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Belly piercing scar
By Meghan O'Neal 06/19/2019

Piercing scars suck. There’s no other way to say it. When you’ve gone through the work to get and heal an awesome new piercing, a scar is the last thing that you want.

Scars can form for a number of reasons, but even if you do everything right, they can still appear. Our bodies are pretty amazing at healing themselves, but sometimes they get a little overexcited, leaving you with a permanent parting gift. Thanks, but no thanks.

The good news is that, in the vast majority of piercing scar cases, the scars and bumps will eventually fade on their own, and in some time, you’ll barely be able to notice them at all. However, we understand that it’s hard to be patient.

The two main types of scarring that you’ll see with piercings are hypertrophic scarring and atrophic scarring. (You often see keloid scars talked about in the piercing world, but these are a more serious, rarer hereditary condition. Likely, if you suspect that you’ve developed a keloid, it’s actually hypertrophic scarring, which is much simpler to treat.) Here are some ways to treat both conditions.

How to minimize hypertrophic scars

Hypertrophic scarring is a raised scar that occurs when your body produces too much collagen during healing. It can be characterized by the following:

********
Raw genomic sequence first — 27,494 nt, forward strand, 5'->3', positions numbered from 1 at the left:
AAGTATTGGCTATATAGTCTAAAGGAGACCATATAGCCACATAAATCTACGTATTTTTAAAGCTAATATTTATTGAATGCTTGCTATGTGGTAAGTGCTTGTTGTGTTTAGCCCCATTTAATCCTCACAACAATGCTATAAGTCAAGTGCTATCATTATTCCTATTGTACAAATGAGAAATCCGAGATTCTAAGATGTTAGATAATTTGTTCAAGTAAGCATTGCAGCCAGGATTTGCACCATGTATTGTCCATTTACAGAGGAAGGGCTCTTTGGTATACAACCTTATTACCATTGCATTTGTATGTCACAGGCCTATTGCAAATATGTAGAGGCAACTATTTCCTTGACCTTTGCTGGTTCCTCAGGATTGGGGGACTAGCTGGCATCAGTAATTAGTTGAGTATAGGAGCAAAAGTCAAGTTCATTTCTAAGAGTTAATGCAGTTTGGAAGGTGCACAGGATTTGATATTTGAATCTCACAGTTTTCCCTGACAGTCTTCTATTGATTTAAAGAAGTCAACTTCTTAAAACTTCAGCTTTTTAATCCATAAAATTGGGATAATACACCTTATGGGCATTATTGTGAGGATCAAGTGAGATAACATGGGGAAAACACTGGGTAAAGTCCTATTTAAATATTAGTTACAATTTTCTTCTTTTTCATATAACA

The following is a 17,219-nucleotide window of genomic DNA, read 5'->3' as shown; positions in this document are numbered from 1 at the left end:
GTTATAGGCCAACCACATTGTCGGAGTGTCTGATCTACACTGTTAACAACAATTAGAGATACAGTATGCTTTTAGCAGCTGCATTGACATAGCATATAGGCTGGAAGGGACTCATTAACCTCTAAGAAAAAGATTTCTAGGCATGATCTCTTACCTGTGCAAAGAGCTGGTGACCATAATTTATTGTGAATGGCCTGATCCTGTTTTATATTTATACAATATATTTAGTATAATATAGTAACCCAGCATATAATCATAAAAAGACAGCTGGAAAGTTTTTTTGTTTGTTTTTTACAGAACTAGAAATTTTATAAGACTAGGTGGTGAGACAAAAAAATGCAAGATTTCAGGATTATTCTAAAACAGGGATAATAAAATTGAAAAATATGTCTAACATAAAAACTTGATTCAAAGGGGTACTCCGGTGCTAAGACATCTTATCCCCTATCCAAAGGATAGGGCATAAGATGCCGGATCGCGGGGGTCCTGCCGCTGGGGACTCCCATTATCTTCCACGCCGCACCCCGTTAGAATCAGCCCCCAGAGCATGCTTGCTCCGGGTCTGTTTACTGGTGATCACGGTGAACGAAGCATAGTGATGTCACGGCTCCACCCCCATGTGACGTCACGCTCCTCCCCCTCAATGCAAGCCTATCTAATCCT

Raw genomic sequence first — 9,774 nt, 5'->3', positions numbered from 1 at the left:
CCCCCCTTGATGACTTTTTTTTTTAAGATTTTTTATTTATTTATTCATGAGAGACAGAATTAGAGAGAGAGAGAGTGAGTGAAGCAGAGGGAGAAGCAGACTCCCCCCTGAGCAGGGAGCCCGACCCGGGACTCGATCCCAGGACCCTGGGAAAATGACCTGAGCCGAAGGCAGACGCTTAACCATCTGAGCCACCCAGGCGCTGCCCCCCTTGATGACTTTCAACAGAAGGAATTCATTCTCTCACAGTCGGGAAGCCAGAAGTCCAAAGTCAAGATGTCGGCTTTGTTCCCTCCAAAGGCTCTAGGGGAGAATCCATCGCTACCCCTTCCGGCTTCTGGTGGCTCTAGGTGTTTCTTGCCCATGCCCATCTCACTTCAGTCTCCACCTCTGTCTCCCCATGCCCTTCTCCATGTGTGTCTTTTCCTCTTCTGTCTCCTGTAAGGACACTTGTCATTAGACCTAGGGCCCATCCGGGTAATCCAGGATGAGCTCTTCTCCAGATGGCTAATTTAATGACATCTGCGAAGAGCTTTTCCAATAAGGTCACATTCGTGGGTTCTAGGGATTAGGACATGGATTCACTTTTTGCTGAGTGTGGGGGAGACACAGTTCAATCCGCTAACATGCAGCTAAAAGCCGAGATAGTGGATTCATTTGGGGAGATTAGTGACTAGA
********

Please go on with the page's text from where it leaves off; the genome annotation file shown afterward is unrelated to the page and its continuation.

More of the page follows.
• The scar is raised, usually less than 4mm.
  • It is slightly hard to the touch.
  • A new hypertrophic scar will be red. As it ages, it should lighten.

Use scar ointments and treatments

If you have hypertrophic scarring, silicone gel and other scar treatments can be used in order to reduce its appearance. For an all-natural option, you can also use tea tree oil.

Talk to your piercer about which products will be safe to use on your piercing. You should also have them make sure that your piercing is fully healed before taking this option; these creams contain chemicals that could irritate a healing piercing and make things worse.

You also want to make sure that your bump is, in fact, a hypertrophic scar. Bumps can form around your piercing for a number of reasons, including bacterial infection, and scar creams won’t have an effect.

Gently put pressure on the scar to break down collagen